Inside Princess Diana's Allegedly Fatal Panorama Interview
Even though it’s been over two decades since Princess Diana’s Panorama interview was released for the first time, it is still making headlines.
In November 1995, the BBC broadcast an interview with Diana, Princess of Wales, conducted by British journalist and news anchor Martin Bashir.
Their meeting was famous for the topics Diana addressed, including Prince Charles’ affair (although they were still legally married, they had separated already) and her battle with bulimia.
DIANA’S PANORAMA INTERVIEW
About Charles, Diana famously said that “there were three of us in this marriage,” referring to Prince Charles’ then mistress and current wife, Camilla Parker-Bowles.
As a result, Diana, who labeled Charles and Camilla’s rekindled romance as “pretty devastating,” suffered from bulimia, a “secret disease” she dealt with for years.
Diana even confessed that she also struggled with postpartum depression in secret, revealing that she didn’t want to get out of bed and felt misunderstood and “low" in herself.
The Panorama interview attracted people’s attention again in October 2020 after it was reported that Bashir had created fake bank statements to convince Diana’s brother, Charles Spencer, that a member of his staff was leaking information about their family.
The Panorama interview contributed to the People’s Princess’ death.
In 1996, the BBC conducted an internal investigation about the case, and they claimed that the fake papers had “no bearing” on the interview. Then, in November 2020, Diana’s brother accused the BBC of sending him a “piecemeal apology” for the bogus documents.
He pointed out that the British broadcasting corporation had yet to apologize for what they did: creating false bank statements suggesting that Diana’s confidants were spying on her.
PANORAMA INTERVIEW UNDER INVESTIGATION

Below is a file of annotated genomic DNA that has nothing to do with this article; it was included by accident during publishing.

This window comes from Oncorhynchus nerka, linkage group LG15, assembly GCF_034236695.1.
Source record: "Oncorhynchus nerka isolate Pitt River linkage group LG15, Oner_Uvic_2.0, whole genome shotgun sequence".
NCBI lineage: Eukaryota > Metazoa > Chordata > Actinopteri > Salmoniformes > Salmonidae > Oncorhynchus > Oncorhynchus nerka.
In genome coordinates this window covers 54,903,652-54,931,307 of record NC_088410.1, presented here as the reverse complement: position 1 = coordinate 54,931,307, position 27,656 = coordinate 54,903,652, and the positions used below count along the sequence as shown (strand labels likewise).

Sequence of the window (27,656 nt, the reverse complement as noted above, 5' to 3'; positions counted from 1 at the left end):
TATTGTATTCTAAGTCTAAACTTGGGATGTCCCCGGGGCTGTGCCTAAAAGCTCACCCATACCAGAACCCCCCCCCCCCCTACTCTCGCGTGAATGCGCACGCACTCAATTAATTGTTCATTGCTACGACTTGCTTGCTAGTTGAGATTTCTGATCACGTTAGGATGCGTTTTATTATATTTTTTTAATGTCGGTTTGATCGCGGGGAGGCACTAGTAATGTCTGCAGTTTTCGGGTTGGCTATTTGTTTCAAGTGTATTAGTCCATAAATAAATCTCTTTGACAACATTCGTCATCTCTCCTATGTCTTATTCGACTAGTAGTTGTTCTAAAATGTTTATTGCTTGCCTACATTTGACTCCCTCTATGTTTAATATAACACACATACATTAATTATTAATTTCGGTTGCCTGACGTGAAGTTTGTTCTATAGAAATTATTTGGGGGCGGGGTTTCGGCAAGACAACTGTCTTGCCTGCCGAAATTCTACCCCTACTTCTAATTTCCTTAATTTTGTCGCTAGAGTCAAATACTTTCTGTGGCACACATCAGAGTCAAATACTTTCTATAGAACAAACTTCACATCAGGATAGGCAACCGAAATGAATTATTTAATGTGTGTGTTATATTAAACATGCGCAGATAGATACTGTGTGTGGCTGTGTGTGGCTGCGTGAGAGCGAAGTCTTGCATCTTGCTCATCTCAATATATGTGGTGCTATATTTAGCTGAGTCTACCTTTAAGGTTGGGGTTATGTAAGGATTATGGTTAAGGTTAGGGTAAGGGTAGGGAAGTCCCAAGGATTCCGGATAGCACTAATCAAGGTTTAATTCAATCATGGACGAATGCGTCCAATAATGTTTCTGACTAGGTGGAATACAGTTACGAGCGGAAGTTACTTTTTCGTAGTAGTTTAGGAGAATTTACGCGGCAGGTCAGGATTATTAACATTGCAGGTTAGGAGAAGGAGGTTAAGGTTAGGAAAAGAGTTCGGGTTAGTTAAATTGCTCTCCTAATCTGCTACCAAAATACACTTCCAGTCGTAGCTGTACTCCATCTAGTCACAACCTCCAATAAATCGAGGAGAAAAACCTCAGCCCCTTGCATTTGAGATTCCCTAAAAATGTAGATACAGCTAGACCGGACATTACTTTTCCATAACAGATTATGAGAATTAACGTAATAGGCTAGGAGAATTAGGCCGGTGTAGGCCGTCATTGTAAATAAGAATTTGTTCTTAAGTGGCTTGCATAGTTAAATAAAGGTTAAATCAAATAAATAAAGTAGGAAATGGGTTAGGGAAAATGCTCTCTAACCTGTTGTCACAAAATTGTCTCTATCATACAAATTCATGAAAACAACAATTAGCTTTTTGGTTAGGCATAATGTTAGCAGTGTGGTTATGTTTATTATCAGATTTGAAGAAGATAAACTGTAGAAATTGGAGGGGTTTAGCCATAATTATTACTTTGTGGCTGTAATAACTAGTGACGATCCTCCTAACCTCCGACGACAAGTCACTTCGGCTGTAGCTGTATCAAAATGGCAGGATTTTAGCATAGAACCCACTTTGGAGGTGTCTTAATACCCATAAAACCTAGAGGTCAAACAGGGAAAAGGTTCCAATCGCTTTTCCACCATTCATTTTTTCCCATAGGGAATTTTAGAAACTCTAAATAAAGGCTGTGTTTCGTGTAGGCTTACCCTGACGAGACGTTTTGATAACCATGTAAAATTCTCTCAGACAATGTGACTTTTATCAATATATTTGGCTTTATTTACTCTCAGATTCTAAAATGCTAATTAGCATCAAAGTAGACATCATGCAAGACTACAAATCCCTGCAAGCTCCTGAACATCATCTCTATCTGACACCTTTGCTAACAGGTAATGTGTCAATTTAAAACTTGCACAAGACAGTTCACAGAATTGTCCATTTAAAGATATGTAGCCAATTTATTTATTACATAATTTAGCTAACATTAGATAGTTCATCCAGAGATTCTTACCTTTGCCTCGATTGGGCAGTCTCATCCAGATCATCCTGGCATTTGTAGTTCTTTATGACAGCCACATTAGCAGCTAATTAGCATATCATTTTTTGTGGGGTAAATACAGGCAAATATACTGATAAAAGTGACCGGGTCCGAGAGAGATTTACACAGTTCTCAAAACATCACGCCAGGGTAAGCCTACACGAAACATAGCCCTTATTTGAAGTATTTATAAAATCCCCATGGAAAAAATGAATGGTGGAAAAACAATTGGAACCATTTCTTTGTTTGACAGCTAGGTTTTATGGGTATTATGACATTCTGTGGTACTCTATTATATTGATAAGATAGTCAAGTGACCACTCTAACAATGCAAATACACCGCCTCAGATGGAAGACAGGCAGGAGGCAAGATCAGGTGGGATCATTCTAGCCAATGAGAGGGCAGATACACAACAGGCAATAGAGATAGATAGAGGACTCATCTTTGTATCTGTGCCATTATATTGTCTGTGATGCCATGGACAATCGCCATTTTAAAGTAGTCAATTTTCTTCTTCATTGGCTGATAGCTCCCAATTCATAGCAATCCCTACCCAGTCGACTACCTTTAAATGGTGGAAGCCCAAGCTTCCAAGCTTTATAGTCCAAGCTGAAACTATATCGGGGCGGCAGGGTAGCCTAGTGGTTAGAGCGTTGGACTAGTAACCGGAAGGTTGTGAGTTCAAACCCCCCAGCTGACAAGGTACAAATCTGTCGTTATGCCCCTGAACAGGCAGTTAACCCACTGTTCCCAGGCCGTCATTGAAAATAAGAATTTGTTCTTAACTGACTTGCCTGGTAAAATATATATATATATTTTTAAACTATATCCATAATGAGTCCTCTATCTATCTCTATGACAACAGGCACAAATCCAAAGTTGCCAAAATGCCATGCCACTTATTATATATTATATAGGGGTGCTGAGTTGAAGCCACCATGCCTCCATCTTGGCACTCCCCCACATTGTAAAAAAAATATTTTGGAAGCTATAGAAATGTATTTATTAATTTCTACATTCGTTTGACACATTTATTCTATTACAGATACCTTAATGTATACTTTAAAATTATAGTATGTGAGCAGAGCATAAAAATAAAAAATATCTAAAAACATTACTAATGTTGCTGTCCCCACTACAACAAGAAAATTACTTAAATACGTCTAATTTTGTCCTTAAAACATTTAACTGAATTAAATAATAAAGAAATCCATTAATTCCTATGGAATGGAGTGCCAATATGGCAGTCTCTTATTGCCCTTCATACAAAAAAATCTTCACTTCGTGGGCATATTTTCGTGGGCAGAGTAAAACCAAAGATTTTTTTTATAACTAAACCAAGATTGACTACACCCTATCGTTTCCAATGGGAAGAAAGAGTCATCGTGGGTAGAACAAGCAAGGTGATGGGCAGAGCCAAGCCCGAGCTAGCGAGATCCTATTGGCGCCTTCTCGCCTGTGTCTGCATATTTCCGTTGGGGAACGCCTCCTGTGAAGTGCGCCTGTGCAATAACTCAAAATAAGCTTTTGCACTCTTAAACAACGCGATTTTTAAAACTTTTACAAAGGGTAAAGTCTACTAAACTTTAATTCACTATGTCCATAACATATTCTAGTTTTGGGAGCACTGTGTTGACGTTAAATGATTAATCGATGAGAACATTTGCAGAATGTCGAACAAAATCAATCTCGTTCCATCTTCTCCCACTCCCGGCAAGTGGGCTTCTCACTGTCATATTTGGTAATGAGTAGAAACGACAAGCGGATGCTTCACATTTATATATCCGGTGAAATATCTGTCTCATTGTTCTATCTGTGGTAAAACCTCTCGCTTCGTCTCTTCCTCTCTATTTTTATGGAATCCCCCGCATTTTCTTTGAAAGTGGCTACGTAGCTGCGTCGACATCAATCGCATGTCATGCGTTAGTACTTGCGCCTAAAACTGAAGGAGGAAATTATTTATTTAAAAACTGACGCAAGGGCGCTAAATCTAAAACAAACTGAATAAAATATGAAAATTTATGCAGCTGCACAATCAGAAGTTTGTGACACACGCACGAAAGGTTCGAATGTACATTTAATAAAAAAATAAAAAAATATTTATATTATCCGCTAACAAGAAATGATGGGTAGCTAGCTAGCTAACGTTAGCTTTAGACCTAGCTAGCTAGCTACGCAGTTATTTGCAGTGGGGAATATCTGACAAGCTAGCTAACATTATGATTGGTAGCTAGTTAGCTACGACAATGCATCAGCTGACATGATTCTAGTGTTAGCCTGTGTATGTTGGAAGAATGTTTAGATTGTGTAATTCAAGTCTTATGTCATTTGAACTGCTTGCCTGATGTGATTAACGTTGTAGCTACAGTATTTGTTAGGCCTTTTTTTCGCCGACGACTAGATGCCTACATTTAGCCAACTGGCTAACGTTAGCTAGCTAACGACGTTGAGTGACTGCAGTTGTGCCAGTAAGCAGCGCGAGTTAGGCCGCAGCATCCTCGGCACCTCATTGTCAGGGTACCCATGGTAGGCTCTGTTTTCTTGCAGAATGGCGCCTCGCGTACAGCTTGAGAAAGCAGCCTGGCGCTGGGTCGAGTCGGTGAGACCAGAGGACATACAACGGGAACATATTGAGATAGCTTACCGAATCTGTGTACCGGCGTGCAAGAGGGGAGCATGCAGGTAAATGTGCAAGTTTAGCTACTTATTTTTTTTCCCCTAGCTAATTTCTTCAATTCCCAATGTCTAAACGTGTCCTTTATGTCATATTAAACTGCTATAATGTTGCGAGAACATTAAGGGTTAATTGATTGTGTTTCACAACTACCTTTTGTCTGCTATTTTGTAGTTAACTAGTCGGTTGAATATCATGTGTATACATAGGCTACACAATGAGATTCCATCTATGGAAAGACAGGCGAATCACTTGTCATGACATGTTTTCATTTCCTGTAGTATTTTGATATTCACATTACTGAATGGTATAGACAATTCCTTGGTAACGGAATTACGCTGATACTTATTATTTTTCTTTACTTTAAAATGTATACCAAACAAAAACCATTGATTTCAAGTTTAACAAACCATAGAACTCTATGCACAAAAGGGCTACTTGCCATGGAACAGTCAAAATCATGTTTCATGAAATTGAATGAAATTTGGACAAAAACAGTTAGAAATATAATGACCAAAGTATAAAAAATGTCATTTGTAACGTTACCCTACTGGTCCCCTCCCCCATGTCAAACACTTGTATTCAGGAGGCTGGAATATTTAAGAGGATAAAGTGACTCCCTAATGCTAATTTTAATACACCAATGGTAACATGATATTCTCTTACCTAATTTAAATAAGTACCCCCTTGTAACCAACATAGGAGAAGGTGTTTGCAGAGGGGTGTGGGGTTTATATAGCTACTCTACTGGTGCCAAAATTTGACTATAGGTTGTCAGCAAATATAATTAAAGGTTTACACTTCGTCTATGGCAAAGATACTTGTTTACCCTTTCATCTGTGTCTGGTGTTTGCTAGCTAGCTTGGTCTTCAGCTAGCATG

On November 18, 2020, the BBC announced that they were determined to learn the truth about the Panorama interview, so they hired former British Supreme Court Judge, Lord John Dyson, to conduct an independent investigation.
Lord Dyson, who the BBC described as an “imminent and highly respected figure,” admitted that it was an “important investigation” and that he’ll make sure it is “thorough and fair.” The BBC will disclose the results of the investigation when Lord Dyson concludes it.
It is important to point out that Rosa Monckton, Princess Diana’s close friend, told the Daily Mail that the Panorama interview contributed to the People’s Princess’ death as it prompted her and Prince Charles to start their divorce process.
Rosa added that if the Panorama interview had not been conducted, Diana wouldn’t have revealed what she revealed, and the decisions about her and Charles’ future wouldn’t have been made so “hurriedly.”
As a result, Diana probably wouldn’t have lost her Royal title, which means that she would have still been embraced by the Royal Family on August 31, 1997, in Paris, where she died.
In short, without the Panorama interview, Diana and her then-boyfriend Dodi Al-Fayed would have been in a car driven by someone hired by the Royal Family, instead of a “speeding drunk driver” hired by Dodi’s dad, Mohamed Al-Fayed, claimed Rosa.